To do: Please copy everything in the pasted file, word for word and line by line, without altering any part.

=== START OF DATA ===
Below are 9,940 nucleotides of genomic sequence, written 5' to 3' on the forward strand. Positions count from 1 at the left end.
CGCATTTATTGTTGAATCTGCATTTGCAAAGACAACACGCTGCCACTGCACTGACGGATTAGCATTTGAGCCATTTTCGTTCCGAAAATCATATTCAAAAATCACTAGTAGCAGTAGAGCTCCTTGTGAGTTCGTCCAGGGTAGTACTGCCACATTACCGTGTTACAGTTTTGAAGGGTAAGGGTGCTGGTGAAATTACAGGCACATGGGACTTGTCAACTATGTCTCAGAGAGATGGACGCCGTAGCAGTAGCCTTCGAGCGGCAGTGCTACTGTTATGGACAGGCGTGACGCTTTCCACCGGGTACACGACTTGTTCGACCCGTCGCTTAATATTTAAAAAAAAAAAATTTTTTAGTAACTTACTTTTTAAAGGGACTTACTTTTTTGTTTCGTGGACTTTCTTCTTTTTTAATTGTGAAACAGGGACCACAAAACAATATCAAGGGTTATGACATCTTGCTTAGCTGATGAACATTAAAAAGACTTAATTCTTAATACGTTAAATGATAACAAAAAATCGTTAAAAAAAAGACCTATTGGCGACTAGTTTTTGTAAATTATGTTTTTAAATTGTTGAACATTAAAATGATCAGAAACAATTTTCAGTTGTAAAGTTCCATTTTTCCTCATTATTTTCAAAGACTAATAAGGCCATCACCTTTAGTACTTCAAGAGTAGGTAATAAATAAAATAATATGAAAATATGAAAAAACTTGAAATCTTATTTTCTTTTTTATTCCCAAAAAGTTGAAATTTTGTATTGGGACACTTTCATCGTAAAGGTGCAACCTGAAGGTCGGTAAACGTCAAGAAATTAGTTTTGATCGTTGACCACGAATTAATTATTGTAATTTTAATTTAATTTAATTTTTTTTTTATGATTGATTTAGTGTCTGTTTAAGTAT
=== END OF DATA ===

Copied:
Below are 9,940 nucleotides of genomic sequence, written 5' to 3' on the forward strand. Positions count from 1 at the left end.
CGCATTTATTGTTGAATCTGCATTTGCAAAGACAACACGCTGCCACTGCACTGACGGATTAGCATTTGAGCCATTTTCGTTCCGAAAATCATATTCAAAAATCACTAGTAGCAGTAGAGCTCCTTGTGAGTTCGTCCAGGGTAGTACTGCCACATTACCGTGTTACAGTTTTGAAGGGTAAGGGTGCTGGTGAAATTACAGGCACATGGGACTTGTCAACTATGTCTCAGAGAGATGGACGCCGTAGCAGTAGCCTTCGAGCGGCAGTGCTACTGTTATGGACAGGCGTGACGCTTTCCACCGGGTACACGACTTGTTCGACCCGTCGCTTAATATTTAAAAAAAAAAAATTTTTTAGTAACTTACTTTTTAAAGGGACTTACTTTTTTGTTTCGTGGACTTTCTTCTTTTTTAATTGTGAAACAGGGACCACAAAACAATATCAAGGGTTATGACATCTTGCTTAGCTGATGAACATTAAAAAGACTTAATTCTTAATACGTTAAATGATAACAAAAAATCGTTAAAAAAAAGACCTATTGGCGACTAGTTTTTGTAAATTATGTTTTTAAATTGTTGAACATTAAAATGATCAGAAACAATTTTCAGTTGTAAAGTTCCATTTTTCCTCATTATTTTCAAAGACTAATAAGGCCATCACCTTTAGTACTTCAAGAGTAGGTAATAAATAAAATAATATGAAAATATGAAAAAACTTGAAATCTTATTTTCTTTTTTATTCCCAAAAAGTTGAAATTTTGTATTGGGACACTTTCATCGTAAAGGTGCAACCTGAAGGTCGGTAAACGTCAAGAAATTAGTTTTGATCGTTGACCACGAATTAATTATTGTAATTTTAATTTAATTTAATTTTTTTTTTATGATTGATTTAGTGTCTGTTTAAGTAT